She is eventually discovered by the Love Police, played by Daniel Goodburn, Norbert Hohl, Andrew Linn and James Scott. Cupid transforms Jupiter into a fly so that he can get through a keyhole to reach her. He promptly seduces her into going with him to Olympus disguised as a Bacchante, a follower of the god of wine, Bacchus. Bacchanalian orgies are, apparently, appealing to her, and so she agrees.
The gods, and the demons of Hades, are having a wild party together, dancing the Galop Infernal, better known now as the music for the Can Can, a dance yet to be invented in Offenbach’s day. Jupiter tries to sneak her away, but is caught and reminded of his judgement that she is to return with Orpheus. He agrees but warns Orpheus not to look back. The crafty old fox has not yet given up, and he hurls a thunderbolt after Orpheus which, naturally, causes him to look around to see what is going on, thereby losing Eurydice, who is then made a genuine Bacchante. This is, of course, a happy ending for just about everybody.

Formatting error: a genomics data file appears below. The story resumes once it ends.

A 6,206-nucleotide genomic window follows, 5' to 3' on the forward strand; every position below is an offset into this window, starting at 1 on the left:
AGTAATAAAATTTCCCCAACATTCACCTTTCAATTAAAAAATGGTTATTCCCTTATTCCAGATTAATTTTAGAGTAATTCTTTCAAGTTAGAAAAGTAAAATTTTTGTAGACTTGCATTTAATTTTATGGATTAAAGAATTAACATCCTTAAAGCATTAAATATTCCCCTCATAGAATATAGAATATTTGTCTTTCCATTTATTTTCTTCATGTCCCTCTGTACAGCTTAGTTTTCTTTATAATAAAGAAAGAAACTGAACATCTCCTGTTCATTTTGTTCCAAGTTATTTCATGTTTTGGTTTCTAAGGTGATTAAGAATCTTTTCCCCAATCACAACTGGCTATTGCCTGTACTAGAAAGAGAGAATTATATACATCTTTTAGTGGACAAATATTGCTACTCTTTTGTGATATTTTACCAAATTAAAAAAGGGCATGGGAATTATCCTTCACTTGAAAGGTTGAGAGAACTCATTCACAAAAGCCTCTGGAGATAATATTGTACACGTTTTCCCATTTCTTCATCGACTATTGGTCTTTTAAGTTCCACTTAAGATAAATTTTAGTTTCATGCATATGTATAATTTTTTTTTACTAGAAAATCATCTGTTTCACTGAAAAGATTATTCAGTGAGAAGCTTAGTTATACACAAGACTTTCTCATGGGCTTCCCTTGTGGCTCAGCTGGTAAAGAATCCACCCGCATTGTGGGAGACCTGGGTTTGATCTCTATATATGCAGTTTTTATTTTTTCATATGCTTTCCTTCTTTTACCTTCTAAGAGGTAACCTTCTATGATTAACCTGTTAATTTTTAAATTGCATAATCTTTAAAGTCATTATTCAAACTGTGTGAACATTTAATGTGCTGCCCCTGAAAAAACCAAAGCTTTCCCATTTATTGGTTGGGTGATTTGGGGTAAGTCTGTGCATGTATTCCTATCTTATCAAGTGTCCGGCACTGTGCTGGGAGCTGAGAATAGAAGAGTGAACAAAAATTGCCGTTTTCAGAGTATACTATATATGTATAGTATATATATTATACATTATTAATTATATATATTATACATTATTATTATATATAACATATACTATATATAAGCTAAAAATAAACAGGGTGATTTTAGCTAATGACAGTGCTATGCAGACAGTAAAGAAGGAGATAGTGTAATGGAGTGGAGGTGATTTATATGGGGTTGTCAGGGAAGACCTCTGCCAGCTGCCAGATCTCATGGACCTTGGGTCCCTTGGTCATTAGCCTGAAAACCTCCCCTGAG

The State Opera Chorus was in top form, musically, but they can also act, with individual characters observable and bits of stage ‘business’ going on that is worth watching for. The fact that Timothy Sexton is the chorus master, as well as the conductor, no doubt had much to do with the excellent integration of all of the musical components of this production, and let us not forget that Offenbach’s superb score is the basis for all of the hilarity.